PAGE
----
“A well regulated Militia, being necessary to the security of a free State, the right of the people to keep and bear Arms, shall not be infringed.”

That text is the Second Amendment to the Constitution. It was ratified in 1791, when militias were a very big deal. As the text was being edited and argued, an earlier version further explained that, conversely, you couldn’t force religious people to own guns or serve in a militia.

In order to understand the meaning of these finalized 27 words, they must be considered collectively. They are, after all, only one sentence. To leave out or change any of the original intent, context or language would be a disservice to the founders. They put a lot of thought into those first 10 amendments.

If the Second Amendment was simply intended to allow people to own guns, it would read, “The right of the people to keep and bear Arms, shall not be infringed.”

The Second Amendment does say those words, but there are more. There’s all that other stuff about state and militia. That other stuff represents the entire predication of why the right to bear arms shall not be infringed.

During the founding of our country and the drafting of the Constitution, there were a lot of arguments about state and federal rights. People did not want to cede their hard-earned freedoms to a new federal authority. Freedom of religion, regional freedom, freedom to form a militia, freedom from tyrannical government like England and freedom to own and discipline slaves were all held dear.

The Second Amendment was originally proposed by James Monroe, an anti-federalist who would become the fifth president. He argued that the right to bear arms is a human right.

Monroe took a musket ball in the Revolutionary War. He almost died but came back and formed his own company of soldiers. Monroe was a senator in the first U.S. Congress and was very involved in the drafting of the Second Amendment and the formation of the federal government.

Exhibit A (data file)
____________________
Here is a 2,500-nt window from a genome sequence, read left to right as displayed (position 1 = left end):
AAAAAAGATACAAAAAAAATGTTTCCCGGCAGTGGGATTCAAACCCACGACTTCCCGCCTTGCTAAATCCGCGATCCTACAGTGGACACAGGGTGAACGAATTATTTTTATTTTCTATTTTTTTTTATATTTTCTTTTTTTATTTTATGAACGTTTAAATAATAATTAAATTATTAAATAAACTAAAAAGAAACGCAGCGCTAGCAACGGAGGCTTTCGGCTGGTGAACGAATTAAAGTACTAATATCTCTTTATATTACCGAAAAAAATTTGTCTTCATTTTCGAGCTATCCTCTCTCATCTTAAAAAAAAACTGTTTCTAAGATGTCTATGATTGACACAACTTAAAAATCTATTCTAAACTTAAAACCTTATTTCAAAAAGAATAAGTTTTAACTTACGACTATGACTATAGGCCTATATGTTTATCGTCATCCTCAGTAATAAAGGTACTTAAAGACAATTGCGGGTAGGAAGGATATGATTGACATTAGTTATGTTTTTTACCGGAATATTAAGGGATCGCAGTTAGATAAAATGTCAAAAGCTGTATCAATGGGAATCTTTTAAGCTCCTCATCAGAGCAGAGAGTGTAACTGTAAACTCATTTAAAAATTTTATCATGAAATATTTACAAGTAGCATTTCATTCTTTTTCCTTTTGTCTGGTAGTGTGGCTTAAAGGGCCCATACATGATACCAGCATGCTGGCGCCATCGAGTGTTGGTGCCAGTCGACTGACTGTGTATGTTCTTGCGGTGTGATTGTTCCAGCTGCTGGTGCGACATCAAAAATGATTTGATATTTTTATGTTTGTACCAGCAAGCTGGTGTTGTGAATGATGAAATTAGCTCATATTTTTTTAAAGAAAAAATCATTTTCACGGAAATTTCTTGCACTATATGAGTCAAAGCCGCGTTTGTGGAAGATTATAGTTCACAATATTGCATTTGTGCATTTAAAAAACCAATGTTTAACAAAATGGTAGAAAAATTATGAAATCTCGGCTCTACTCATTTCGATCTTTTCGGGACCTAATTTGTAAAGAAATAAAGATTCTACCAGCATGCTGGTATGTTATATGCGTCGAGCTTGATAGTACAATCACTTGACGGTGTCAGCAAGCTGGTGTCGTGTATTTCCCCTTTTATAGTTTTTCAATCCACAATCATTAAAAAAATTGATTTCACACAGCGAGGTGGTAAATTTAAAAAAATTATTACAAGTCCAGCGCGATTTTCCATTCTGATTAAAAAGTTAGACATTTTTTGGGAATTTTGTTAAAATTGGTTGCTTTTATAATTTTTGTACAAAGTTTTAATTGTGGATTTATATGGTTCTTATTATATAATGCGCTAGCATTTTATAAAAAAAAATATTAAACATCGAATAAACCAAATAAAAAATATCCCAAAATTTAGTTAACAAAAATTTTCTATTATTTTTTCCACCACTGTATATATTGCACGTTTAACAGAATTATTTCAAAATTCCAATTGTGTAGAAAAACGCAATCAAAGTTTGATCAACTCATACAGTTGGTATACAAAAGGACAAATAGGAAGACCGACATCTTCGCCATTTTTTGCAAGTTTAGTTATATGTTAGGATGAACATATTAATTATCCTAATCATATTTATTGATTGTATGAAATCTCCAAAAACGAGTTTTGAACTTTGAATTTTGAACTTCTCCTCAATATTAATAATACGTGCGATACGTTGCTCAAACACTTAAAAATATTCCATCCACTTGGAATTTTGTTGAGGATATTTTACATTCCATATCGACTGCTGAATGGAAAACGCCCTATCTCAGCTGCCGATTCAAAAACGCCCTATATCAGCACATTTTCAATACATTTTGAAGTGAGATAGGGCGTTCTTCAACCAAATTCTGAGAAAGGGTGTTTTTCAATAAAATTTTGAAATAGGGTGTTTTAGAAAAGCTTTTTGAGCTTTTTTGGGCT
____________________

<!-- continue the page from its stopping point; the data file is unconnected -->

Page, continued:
I’m confident that if you walked down any city street and asked your average Joe or Jane what a well-regulated militia was or what the security of a free state means, you’d get a lot of blank stares.

The reasoning behind militias? That was partly to preserve the right for states to conduct armed slave patrols. These patrols were made up of groups of white men bent on enforcing discipline among the slave population. The state of Georgia required young men to participate in these militias, doing monthly inspections of plantations and punishing slaves found with weapons or those who were absent. Times have changed. People don’t conduct armed slave patrols anymore.

Even if you did take out all that confusing language about regulated militias and secure states, the founders had no idea that the evolution of man and technology would lead to AR-15s, drones and missiles, and missiles to shoot down missiles, and nuclear weapons. They did not anticipate assault rifles for sale without impingement at gun shows and drug stores. They were not thinking about bump stocks, which make semi-automatic weapons shoot almost as fast as automatic weapons.

The man who shot people at a country music concert in Las Vegas last year had 12 rifles equipped with bump stocks in his bag. Video shows that he shot 90 rounds in 10 seconds, far faster than you can shoot an AR-15 or similar legal weapon by just pulling a trigger over and over. Other automatic rifles shoot 97 rounds or more in 10 seconds.

A bump stock replaces the normal stock on a rifle and bounces back when you fire it, making it fire again immediately if you are holding down the trigger. Automatic rifles are banned, but bump stocks represent a legal loophole.

OK, let’s say that everyone has the right to own a weapon. What kind of weapons should be allowed? Blow darts? Hunting rifles? Pistols? Machine guns? Cannons? Howitzers? Drones with missiles? Rockets? Where do we draw the line?

Like all legal documents created in the 1700s, the amendments to the Constitution should be looked at periodically and adjusted for progress and evolution. The 18th Amendment passed in 1917, prohibiting the sale and consumption of alcohol in the United States. That took until 1933 to repeal with the 21st Amendment. Times change.

The most recent amendment to the Constitution was made in 1992. Most people won’t know about it. It could be time for another amendment since times have changed since 1865, when the 13th Amendment abolished slavery.

Steve Skinner thinks rights can be preserved and some weapons can be withdrawn. Reach him at nigel@sopris.net.